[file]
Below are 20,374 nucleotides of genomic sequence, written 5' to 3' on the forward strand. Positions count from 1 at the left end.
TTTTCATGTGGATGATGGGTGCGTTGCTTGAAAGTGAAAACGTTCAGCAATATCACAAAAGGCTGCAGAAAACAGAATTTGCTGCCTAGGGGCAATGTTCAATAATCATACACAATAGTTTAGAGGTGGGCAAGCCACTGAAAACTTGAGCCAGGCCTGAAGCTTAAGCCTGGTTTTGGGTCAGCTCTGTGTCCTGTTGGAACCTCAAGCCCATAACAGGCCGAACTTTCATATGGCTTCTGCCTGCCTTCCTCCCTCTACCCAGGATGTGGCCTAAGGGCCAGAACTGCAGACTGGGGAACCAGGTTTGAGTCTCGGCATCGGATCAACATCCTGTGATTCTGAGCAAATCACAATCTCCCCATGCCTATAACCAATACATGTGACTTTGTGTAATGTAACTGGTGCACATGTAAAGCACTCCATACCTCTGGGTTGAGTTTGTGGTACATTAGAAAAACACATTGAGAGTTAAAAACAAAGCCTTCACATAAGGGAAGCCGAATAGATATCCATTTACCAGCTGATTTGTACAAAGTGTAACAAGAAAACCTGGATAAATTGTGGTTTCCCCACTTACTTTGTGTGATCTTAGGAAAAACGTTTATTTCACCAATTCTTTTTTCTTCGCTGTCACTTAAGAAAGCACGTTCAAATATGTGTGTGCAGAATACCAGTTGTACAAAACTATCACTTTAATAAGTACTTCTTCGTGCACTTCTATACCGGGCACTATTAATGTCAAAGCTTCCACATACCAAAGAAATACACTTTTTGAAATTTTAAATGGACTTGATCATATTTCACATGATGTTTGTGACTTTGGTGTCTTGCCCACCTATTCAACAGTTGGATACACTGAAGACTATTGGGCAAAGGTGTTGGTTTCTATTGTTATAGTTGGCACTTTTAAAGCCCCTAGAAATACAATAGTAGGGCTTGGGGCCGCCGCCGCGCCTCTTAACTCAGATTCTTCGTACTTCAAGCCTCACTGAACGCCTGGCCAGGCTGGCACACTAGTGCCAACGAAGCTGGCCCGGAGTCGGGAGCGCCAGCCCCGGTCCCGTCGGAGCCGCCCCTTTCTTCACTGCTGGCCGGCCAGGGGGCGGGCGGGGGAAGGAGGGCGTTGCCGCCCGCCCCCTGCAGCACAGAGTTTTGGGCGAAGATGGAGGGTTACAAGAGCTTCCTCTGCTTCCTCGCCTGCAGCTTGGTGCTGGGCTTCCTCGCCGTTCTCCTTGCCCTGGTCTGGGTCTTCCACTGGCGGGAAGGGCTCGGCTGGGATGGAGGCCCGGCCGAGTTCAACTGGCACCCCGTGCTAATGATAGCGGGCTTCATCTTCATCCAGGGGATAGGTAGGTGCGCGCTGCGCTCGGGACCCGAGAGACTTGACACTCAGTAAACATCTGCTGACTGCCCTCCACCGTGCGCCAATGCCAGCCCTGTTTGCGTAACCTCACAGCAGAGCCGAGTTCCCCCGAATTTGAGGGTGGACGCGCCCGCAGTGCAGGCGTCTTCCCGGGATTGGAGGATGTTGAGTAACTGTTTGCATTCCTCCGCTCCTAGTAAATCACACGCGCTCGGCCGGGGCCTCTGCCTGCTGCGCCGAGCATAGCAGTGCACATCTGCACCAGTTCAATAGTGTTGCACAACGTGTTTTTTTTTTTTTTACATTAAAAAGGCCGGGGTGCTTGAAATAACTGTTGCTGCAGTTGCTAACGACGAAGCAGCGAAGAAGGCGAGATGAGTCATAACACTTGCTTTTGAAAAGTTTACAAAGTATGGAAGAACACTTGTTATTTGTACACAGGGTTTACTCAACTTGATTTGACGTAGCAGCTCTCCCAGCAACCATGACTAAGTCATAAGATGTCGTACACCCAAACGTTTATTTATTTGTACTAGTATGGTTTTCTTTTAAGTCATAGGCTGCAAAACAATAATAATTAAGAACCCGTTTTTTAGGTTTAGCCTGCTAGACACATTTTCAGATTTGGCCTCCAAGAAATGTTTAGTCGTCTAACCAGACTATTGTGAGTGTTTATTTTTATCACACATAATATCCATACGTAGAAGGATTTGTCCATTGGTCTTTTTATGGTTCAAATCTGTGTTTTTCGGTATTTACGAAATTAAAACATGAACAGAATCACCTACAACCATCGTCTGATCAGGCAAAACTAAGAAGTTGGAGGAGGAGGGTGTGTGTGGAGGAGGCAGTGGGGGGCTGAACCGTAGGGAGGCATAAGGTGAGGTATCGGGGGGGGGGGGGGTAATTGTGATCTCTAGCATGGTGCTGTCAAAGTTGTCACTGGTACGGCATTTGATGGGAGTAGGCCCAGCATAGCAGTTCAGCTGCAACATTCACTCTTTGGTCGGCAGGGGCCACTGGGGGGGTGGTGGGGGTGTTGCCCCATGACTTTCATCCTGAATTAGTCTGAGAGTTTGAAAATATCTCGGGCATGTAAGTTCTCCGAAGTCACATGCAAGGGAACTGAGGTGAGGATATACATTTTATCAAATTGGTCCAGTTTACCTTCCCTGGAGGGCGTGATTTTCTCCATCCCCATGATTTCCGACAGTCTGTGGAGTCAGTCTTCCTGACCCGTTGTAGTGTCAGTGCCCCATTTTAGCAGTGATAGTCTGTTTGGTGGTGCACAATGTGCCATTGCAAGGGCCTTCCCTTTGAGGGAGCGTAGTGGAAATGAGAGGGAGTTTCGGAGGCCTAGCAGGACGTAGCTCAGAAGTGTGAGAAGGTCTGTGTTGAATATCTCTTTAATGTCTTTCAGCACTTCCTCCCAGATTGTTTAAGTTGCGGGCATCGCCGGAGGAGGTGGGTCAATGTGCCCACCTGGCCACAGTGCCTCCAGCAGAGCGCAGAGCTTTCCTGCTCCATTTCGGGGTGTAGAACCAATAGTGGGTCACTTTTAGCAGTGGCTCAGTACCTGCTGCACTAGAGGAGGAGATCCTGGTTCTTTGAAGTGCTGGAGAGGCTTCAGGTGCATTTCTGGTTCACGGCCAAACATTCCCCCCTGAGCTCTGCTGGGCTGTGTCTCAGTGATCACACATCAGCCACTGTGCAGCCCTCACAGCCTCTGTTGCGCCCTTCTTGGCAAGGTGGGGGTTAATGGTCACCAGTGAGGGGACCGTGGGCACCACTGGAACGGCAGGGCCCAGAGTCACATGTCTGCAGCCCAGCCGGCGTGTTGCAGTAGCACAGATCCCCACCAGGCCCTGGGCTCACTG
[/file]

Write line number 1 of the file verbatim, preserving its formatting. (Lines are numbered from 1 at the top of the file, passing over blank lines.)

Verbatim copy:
Below are 20,374 nucleotides of genomic sequence, written 5' to 3' on the forward strand. Positions count from 1 at the left end.